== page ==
- 15 Mar 2023
Port/VLAN Configuration (EOS) - Command Templates
- Updated on 15 Mar 2023
Command Templates allow users to apply CLI knowledge and skills as part of their automation strategy. Here we will build a simple template that will run the show interface command against the EOS device and confirm that the port is in an up/up state. Multiple steps in the Port Turn Up - EOS workflow are Command Templates, so this exercise will give you a better idea of how that workflow operates.
The use cases outlined within this section are intended to be completed on Itential's Trial infrastructure and lab. For more details about accessing this infrastructure and lab, please visit www.itential.com/get-started
From the Itential Automation Platform dashboard, click Automation Studio in the left navigation panel.
Click the + icon at the top of the left navigation panel.
The Create window opens. Click the dropdown menu and select Command Template in the What would you like to create field.
Name the template EOS Template - XX , where XX represents your initials, and click CREATE.
The Command Template window opens and we are ready to enter the first command. On the right-hand side of the Command #1 box you’ll find the rules section. Here the user can define the rule logic associated with the command they’ve entered in the left-hand box. We expect our command show interface Ethernet1 to return Ethernet1 is up so in this case, we will select contains in our rules dropdown and enter Ethernet is up in the text field next to the rule dropdown.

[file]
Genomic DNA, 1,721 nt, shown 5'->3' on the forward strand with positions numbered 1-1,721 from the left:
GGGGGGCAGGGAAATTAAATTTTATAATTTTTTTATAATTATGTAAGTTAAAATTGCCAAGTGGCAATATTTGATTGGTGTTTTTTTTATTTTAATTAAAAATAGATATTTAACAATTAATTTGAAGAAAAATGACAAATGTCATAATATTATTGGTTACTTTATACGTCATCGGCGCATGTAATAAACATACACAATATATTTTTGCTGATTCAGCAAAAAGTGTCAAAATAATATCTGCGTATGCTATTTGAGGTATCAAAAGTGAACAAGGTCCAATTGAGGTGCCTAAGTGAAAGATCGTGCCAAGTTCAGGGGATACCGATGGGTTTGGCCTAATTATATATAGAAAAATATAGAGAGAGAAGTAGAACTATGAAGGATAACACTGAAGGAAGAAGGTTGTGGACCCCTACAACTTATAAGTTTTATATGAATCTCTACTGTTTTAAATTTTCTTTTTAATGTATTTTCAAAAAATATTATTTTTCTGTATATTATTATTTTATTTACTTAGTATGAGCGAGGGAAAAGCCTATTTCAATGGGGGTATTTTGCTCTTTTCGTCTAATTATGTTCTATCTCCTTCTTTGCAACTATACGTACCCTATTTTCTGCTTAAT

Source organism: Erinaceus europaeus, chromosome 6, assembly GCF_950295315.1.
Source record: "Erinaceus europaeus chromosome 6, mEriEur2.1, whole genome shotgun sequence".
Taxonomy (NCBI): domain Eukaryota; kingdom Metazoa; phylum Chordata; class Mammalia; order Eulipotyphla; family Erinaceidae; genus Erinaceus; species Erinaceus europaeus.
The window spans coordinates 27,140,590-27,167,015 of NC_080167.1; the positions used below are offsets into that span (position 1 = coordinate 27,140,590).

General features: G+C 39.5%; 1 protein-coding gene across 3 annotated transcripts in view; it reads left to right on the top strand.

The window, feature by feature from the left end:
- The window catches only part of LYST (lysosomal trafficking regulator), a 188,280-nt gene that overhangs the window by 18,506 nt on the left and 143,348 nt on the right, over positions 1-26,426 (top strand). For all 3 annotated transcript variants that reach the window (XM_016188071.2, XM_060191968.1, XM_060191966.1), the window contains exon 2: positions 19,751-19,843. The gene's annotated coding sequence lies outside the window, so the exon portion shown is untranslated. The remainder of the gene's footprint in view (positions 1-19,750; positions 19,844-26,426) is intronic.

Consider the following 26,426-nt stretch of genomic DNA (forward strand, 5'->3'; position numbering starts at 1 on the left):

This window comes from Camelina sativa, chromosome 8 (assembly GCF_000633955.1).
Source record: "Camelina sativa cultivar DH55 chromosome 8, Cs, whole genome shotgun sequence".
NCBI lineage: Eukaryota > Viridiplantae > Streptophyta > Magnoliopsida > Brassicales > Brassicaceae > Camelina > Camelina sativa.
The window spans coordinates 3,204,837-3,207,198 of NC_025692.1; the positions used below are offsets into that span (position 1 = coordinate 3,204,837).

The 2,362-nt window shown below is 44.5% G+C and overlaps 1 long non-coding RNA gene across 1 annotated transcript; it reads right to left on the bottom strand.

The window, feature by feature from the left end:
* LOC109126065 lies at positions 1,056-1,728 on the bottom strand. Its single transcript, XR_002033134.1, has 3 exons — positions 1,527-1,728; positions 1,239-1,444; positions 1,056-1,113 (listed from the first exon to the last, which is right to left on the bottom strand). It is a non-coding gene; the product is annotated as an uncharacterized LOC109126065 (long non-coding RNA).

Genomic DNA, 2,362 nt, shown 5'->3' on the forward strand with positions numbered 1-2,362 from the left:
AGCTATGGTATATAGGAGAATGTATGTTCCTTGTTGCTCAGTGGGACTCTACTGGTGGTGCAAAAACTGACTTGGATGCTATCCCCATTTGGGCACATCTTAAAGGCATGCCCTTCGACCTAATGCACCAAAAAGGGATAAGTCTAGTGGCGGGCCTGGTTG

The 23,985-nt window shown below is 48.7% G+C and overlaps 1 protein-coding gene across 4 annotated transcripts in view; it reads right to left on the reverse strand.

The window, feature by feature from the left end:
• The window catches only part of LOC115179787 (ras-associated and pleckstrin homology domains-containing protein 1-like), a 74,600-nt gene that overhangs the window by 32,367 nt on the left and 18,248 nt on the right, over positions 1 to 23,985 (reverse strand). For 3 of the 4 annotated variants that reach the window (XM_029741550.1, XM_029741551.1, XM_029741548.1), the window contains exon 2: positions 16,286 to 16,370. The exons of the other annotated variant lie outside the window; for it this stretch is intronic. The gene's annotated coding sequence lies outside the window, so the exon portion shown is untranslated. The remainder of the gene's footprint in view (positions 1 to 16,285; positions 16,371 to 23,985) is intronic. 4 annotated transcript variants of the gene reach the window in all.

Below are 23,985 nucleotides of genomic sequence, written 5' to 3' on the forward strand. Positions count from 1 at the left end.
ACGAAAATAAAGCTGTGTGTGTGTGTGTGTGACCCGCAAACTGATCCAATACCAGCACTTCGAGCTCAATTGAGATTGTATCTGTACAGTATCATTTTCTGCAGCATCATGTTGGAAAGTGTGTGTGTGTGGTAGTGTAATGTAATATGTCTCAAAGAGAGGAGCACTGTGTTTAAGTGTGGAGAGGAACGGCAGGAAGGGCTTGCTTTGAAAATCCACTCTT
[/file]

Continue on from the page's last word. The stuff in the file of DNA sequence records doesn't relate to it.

In the Command #1 box, enter show interface Ethernet1.
In the Rules box, enter Ethernet1 is up. Next, we will select a target device. In the device search box, enter EOS and press enter. Select the EOS option that appears in blue directly below to select our target device for this Command Template.
We are ready to test. Click TEST ALL COMMANDS.
The results appear at the bottom. Notice our template passed and there is a green check mark next to the rule.
Command Templates with Variables
This first version of the template we built used a static value for the port. While this is great for testing a template as it is built, ideally we want the template to be more flexible when implemented as part of a workflow. To do this, we’ll introduce variables to our template.
For Command #1 that we just created, we will modify the command slightly. We will replace Ethernet1 with <!interface!>. The <! !> denotes a new variable within a Command Template. In this case, we are variablizing the port name.
Type <!interface!> is up in the Rule field in the Rules section. What we have now accomplished is that a user can enter any port name when executing the Command Template and the Command Template will verify that the port is up.
Click the TEST ALL COMMANDS button.
An Enter Values prompt displays. Type Ethernet1 in the interface field. Click the SUBMIT button.
As expected, the Command Template passed. The results of the command template can be seen directly below in the Test Results box. Review the results box.